Monday, 7 February 2022



A writ petition was filed by a student of Women’s Government Pre-University College in Udipi for allowing entering into the college wearing Hijab. The ruling party in Karnataka is BJP and it banned the clothes that can religious in nature and said to “disturb the equality, integrity and public order”. The BJP’s State President said that the Government will not allow Hijab into the educational institutions.

The petitioner along with six other students were not allowed to enter her educational institution stating that wearing a Hijab is in violation of the dress code as it is religious in nature and tend to disturb the equality, integrity and public order. The petitioner along with other students sat outside gate of that educational institution, but they were still not allowed to enter into the classes. The college management had spoken with the parents of those students to not send their wards with Hijab, but the parents also insisted on allowing their wards with Hijab.

On January 31, 2022 the petitioner had approached the High Court seeking interim order to allow the students wearing Hijab into the classes until the whole matter is resolved. The petitioner has argued that wearing Hijab was her Fundamental Right guaranteed under Article 14 and 25 of the Constitution of India. She stated that not allowing students to practice their religion and not allowing the students to enter the classrooms doesn’t serve the public interest. The state government has constituted an expert committee to look into this issue.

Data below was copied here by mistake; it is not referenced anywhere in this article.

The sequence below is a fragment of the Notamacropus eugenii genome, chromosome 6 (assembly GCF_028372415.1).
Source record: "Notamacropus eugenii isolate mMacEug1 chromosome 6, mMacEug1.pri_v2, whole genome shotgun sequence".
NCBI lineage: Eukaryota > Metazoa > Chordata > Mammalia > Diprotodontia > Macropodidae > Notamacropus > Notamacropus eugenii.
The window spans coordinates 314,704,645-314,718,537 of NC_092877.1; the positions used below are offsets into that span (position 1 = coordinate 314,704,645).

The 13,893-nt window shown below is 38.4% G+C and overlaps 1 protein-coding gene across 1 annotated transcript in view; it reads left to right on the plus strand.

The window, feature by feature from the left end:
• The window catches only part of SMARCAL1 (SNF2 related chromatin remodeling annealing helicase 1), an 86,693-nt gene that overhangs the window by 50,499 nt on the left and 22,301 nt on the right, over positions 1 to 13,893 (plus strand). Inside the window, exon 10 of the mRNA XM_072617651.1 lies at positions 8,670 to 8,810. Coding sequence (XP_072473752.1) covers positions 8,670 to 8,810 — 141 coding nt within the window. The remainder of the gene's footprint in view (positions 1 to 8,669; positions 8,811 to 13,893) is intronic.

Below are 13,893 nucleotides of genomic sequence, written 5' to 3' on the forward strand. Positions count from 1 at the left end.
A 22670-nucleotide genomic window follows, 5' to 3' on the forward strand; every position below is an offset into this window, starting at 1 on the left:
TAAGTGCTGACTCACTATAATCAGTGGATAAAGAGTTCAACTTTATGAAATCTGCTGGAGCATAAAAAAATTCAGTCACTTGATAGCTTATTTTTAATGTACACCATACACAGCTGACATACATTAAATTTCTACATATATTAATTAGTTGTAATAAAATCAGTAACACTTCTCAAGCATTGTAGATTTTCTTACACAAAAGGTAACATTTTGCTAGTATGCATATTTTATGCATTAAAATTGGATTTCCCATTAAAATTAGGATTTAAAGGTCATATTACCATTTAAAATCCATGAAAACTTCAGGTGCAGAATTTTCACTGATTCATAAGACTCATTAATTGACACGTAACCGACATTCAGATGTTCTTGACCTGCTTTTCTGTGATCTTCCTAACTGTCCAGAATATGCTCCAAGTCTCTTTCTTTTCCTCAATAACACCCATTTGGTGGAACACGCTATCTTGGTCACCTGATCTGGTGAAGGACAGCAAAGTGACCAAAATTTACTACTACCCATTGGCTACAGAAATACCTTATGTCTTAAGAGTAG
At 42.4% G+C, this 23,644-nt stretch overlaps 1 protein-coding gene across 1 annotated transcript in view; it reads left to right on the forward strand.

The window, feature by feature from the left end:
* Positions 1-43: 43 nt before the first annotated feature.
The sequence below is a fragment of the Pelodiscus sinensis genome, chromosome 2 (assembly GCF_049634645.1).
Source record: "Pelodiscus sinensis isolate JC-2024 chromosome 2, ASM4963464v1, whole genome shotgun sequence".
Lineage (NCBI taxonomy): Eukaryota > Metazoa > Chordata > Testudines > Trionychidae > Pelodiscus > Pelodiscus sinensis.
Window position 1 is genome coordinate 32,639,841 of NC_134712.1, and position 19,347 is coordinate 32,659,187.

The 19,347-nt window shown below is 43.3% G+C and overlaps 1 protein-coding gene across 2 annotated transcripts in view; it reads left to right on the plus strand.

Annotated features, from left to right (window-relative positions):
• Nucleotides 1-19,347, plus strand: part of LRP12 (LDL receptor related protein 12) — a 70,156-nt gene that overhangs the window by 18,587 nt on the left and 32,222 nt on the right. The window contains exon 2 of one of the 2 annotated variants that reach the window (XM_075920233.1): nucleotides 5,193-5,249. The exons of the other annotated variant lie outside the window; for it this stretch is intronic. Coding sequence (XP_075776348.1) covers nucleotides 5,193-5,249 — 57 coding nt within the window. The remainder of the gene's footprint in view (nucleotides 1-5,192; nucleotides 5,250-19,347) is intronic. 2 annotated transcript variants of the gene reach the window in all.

In many cases like Nadha Raheem v. CBSE, Amnah Bint Basheer v. CBSE, the courts gave alternative solutions to the situations where they banned Hijab without affecting the religious sentiments. Kerala High Court single bench order granted permission to Muslim girls to wear the Hijab, a customary religious dress, for All India Pre-Medical Test, 2016 (AIPMET). In Fathima Thasneem v. State of Kerala, it was stated that wearing Hijab is an essential religious practice. 

In some colleges, the girls were allowed into the college with Hijab. In the response some of the students wore saffron scarves as a protest against allowing the students wearing Hijab. Before the introduction of such law banning clothes that are religious, everything was peaceful among the students. This entire situation got worse only after banning clothes that are religious.

In a similar case of Bijoe Emmanuel v. State of Kerala, the Kerala High Court has allowed the Muslim child to only stand during the National Anthem, as her religion doesn’t allow singing any other song irrelevant to her religion. The Court stated that not singing the National Anthem doesn’t mean disrespecting the nation. So, in the same way the author thinks that wearing a Hijab doesn’t disturb the equality, integrity and public order. According to the view of the author, the students have the right to practice their own religion as enshrined under the Article 25 of the Constitution of India. So, according to the author, the students should be allowed to wear Hijab to the classroom in the same way keeping Bindi on the forehead is allowed.

Karnataka – Hijab Row Case by Velanati Jyothirmai @ Lex Cliq

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